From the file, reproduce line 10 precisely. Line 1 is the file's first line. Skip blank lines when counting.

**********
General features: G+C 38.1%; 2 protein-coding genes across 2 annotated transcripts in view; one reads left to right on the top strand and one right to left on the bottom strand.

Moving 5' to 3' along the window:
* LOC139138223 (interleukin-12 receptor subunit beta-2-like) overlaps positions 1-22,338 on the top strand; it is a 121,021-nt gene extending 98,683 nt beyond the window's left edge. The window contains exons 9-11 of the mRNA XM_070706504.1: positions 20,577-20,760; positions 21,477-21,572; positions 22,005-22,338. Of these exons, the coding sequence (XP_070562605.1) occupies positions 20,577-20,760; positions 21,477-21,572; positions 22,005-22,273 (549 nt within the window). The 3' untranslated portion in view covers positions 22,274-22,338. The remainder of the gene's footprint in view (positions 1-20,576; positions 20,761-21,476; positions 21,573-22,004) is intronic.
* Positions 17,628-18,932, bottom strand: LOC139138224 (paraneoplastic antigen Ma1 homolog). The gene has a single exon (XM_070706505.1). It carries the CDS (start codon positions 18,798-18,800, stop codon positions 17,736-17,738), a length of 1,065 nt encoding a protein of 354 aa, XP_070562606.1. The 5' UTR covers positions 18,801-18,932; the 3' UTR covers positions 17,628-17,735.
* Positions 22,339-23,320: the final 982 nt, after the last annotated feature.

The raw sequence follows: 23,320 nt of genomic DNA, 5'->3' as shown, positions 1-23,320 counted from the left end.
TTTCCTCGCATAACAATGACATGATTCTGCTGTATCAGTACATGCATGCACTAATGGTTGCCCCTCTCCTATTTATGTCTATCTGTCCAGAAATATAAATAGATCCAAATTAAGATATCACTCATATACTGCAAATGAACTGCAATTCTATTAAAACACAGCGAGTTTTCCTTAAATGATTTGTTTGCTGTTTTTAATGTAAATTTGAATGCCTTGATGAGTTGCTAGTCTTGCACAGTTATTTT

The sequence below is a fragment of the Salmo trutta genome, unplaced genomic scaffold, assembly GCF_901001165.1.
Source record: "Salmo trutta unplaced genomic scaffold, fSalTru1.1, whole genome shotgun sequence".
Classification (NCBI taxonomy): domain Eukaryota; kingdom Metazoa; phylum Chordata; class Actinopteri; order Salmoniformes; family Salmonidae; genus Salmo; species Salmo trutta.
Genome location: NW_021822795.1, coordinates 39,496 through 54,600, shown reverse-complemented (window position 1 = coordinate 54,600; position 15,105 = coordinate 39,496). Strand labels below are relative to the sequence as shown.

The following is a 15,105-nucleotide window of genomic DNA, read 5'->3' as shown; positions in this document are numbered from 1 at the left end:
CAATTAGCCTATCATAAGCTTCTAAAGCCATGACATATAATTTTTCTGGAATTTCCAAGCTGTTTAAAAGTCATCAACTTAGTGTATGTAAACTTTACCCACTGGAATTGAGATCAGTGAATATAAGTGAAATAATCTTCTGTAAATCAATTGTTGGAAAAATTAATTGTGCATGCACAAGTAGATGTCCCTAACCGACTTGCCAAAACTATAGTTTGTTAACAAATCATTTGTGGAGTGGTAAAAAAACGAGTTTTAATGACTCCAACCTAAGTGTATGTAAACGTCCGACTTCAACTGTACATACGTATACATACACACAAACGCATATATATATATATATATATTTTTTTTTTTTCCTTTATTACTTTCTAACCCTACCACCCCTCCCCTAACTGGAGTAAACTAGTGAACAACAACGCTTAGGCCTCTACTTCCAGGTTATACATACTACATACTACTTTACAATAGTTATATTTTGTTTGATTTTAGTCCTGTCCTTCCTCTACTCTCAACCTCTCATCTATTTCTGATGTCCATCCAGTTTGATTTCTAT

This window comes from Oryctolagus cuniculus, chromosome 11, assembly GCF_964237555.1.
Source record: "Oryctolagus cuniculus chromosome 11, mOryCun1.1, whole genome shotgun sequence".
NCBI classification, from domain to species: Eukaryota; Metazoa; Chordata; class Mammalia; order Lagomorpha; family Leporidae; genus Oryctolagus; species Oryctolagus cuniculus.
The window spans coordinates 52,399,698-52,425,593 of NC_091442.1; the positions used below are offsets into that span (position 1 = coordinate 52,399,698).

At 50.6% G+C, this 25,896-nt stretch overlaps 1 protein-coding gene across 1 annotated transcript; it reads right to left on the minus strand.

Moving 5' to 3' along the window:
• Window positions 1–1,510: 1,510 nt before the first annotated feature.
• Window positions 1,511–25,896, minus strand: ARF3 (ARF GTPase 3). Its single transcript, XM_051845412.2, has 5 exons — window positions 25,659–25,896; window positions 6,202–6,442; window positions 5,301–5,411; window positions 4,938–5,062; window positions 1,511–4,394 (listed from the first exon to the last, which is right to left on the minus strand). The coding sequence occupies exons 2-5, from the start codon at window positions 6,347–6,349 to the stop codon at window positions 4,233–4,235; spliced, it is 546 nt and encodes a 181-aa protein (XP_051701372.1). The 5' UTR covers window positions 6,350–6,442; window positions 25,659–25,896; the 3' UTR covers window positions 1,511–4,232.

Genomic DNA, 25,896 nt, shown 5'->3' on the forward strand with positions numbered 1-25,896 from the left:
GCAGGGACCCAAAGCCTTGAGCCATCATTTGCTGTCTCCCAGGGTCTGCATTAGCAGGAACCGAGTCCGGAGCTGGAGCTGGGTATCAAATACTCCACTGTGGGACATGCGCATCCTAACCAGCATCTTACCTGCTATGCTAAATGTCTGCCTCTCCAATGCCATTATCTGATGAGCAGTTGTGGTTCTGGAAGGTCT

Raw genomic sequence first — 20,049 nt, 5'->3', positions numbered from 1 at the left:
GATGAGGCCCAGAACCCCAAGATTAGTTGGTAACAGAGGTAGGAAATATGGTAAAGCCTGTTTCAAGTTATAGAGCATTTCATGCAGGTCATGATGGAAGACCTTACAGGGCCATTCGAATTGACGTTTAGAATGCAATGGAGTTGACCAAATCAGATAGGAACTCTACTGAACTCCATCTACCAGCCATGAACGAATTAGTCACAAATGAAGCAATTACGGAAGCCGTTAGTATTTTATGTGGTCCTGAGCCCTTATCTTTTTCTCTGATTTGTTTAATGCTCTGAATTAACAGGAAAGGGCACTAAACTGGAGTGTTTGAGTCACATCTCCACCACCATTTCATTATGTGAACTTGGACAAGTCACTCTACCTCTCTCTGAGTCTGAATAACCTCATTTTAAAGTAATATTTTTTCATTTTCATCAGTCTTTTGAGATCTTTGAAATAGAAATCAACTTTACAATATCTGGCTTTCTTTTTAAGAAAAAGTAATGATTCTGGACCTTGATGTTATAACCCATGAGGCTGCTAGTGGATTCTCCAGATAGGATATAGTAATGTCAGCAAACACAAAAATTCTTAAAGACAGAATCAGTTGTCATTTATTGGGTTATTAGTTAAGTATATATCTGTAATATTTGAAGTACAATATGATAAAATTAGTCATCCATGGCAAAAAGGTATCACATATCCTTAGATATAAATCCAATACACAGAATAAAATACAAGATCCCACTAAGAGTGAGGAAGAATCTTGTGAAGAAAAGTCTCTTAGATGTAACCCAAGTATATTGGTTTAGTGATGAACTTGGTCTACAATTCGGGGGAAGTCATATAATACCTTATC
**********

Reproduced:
Classification (NCBI taxonomy): domain Eukaryota; kingdom Metazoa; phylum Chordata; class Actinopteri; order Salmoniformes; family Salmonidae; genus Salmo; species Salmo trutta.